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King depicts the epic gunfight involving Ottawa-native-turned-Outlaw, Chris Evans. Photo: Andrew King.

Write On Ottawa: Finding lost history in Ottawa Rewind 2 by Andrew King

By Kiefer Uuksulainen on December 2, 2020


The latest book from artist, animator, and history-sleuth-turned-author Andrew King chronicles an eclectic cross-section of local “lost” history—from the first brewery to the last Zellers to 17th-century sailing vessels to the RMS Titanic’s affiliation with the Fairmont Château Laurier—all in an effort to preserve and reinvigorate interest in Ottawa’s past.

Ottawa Rewind 2, authored by Andrew King, chronicles the quirky, arcane, and formative stories of Ottawa’s past. Photo: Kiefer Uuksulainen/Apt613.

Ottawa Rewind 2: More Curios And Mysteries, from Ottawa Press and Publishing, is an informal yet informative compendium of 32 stories celebrating the quirky, arcane, and formative history of the nation’s capital (and a few places beyond). I had the opportunity to speak with Andrew King about his recent release.

Responses have been edited for clarity and length and will be featured here as well as in a full interview to follow.

Ottawa Rewind 2 is sure to satiate a hunger for local history, mystery, and adventure. King’s appeal lies in his infectious let’s-go-exploring attitude and excitable curiosity, both of which are on display throughout the book. “Knowing about our history can really change the way you feel about the city,” says King. “My work is meant to inspire a sense of wonder and adventure.” To King, I say: mission accomplished.

King establishes each story’s significance to the National Capital Region and substantiates it with comprehensive research, field reports, and his own artistic impressions. The result is a colourful and thoughtful journey through, as King writes, “the stories that have been overlooked by history books.”

King depicts the epic gunfight involving Ottawa-native-turned-Outlaw, Chris Evans. Photos: Andrew King.

Take, for instance, the hometown connection to “the Bandit from Bells Corners,” an Old-West outlaw named Chris Evans. King traces Evans’s roots to an unassuming piece of land in Nepean, where “the greatest Western story yet to be told” began.

At 16, Evans left his parents’ farm, which King located off Greenbank Road in the NCC Greenbelt, to make a name for himself in the United States: First, as a Union Army sharpshooter in the U.S. Civil War, then alongside American legend Lieutenant-Colonel George Custer (of “Custer’s Last Stand” fame), and subsequently as a train robber and outlaw in California.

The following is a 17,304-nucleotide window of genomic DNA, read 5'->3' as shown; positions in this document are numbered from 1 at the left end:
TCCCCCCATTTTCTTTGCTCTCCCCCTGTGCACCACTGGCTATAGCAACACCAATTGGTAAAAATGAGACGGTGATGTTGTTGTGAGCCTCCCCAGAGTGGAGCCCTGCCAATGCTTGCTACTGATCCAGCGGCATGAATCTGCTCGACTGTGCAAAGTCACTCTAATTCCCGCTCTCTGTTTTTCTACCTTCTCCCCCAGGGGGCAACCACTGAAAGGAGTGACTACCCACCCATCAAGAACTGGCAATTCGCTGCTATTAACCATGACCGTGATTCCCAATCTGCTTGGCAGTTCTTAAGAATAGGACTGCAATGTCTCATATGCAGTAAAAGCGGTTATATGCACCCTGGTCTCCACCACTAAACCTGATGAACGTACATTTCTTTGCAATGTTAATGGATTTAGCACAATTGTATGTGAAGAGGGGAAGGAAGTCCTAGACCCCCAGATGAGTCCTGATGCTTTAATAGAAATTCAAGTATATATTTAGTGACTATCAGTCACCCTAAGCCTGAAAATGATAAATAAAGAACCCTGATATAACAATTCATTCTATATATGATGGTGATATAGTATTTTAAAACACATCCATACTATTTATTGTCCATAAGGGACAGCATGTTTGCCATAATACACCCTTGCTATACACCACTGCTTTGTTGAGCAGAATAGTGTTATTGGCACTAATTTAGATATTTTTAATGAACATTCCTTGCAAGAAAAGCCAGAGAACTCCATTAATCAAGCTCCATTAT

King recounts a legendary gunfight known as the Battle at the Stone Corral and—without giving any more away—concludes that Hollywood would have a winner on its hands retelling the story of the Ottawa-farmer-turned-outlaw.

King superimposes an 1880s map of Bells Corners with a current Google Maps aerial view to locate the Evans’ farm. Photo: Andrew King.

King’s passion for the material is palpable. Since 2013, he’s documented more than 150 adventures via his blog, also called Ottawa Rewind. He regularly engages in commentary with his online audience—a thoughtful selection of readers’ comments have been included in the print edition.

Last year, a number of popular posts were compiled into King’s debut release, Ottawa Rewind: A Book of Curios and Mysteries. The same strategy was employed for his latest release. While re-releasing abbreviated versions of existing content does not inherently impact the reading experience, King should consider adding exclusive content to enhance the allure for his core online audience.

The success of the blog and subsequent first book release indicate a growing interest in local history. “I appreciate that my work touches new audiences and generations,” says King. “When ‘lost’ history finds a new audience, it’s no longer lost.” One particular story in Ottawa Rewind 2, a relic from the city’s pandemic past, feels morbidly relevant to audiences in 2020.

Isolation tents line Porter’s Island during the 1910 smallpox pandemic. Photo: William James Topley, 1912 via Ottawa Rewind.

Hidden in plain sight, a bridge linking Porter’s Island to St. Patrick Street once served as the sole entry point to a quarantine hospital during a smallpox outbreak. Built in 1894, the now-defunct crossing endures as a literal and figurative bridge between our past and present—my only hope is our current situation does not provide any material for Ottawa Rewind’s 127th edition in a century’s time.

Present-day photo of Porter’s Island showing the 1894 bridge still standing (right). Photo: Kiefer Uuksulainen/Apt613 via Google Maps.

Ottawa Rewind 2 covers the truth behind a widespread collection of local curiosities. Occasionally, King’s search for answers only yields more questions… these are Ottawa’s unsolved mysteries. At the top of King’s list is the fabled silver-dollar stash supposedly buried near Carleton University. “The story goes that a keg of American half-dollars was stolen from the paymaster’s cabin [near Carleton’s present-day engineering building] and never recovered,” says King. “That would be quite the find.”

A composite image depicting King’s interpretation of Hartwells Locks from an 1845 sketch and present-day Google Maps view. Photo: Andrew King.

In my full interview, King highlights more of Ottawa’s greatest mysteries, recounts a close call while snorkelling a shipwreck, and answers the important question: Are government bodies doing enough to preserve local historical sites?

Ottawa Rewind 2 appeals to all readers. King delivers a delightfully engaging look into our past while reinvigorating the way we see the city today.

Ottawa Rewind 2: More Curios And Mysteries is available at independent bookstores and all Chapters, Indigo, and Coles stores in Ottawa. Please visit the Ottawa Rewind blog for Andrew King’s latest adventures.